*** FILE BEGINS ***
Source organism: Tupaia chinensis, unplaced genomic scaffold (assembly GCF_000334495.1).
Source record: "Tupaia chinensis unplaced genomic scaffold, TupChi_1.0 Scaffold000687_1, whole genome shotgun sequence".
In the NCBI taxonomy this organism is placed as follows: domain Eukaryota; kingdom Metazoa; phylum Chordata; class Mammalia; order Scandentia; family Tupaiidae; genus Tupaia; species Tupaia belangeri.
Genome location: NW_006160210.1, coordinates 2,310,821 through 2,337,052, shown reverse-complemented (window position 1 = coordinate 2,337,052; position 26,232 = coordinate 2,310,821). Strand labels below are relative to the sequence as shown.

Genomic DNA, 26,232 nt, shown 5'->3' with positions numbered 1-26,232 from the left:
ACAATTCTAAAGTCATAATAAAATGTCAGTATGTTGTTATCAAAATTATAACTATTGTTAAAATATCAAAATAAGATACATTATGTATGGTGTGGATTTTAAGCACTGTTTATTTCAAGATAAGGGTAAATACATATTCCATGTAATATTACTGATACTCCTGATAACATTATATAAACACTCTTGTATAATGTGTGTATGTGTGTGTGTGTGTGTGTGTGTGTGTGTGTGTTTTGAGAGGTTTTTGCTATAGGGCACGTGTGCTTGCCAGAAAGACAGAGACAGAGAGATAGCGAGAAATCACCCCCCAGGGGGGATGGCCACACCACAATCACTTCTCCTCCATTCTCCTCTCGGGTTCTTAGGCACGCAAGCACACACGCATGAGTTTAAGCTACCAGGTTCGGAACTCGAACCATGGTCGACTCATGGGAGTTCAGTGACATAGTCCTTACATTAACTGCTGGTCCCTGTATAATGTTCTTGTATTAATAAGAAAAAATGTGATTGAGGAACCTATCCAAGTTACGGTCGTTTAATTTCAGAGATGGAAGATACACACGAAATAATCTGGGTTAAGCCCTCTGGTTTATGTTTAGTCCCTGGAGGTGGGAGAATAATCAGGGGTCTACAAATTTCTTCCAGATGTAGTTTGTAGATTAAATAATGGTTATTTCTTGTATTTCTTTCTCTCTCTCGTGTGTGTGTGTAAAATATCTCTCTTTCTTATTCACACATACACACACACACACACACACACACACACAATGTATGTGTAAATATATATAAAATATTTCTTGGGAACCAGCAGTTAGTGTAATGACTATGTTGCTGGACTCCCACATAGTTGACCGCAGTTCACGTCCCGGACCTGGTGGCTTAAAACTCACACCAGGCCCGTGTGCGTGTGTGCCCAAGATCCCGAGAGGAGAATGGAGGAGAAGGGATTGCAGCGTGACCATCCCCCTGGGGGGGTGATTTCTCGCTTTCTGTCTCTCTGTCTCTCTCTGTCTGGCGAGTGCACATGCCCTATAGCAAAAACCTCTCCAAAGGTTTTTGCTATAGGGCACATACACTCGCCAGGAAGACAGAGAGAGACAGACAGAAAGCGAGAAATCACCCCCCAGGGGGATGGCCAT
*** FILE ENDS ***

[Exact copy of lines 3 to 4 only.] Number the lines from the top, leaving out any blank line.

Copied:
In the NCBI taxonomy this organism is placed as follows: domain Eukaryota; kingdom Metazoa; phylum Chordata; class Mammalia; order Scandentia; family Tupaiidae; genus Tupaia; species Tupaia belangeri.
Genome location: NW_006160210.1, coordinates 2,310,821 through 2,337,052, shown reverse-complemented (window position 1 = coordinate 2,337,052; position 26,232 = coordinate 2,310,821). Strand labels below are relative to the sequence as shown.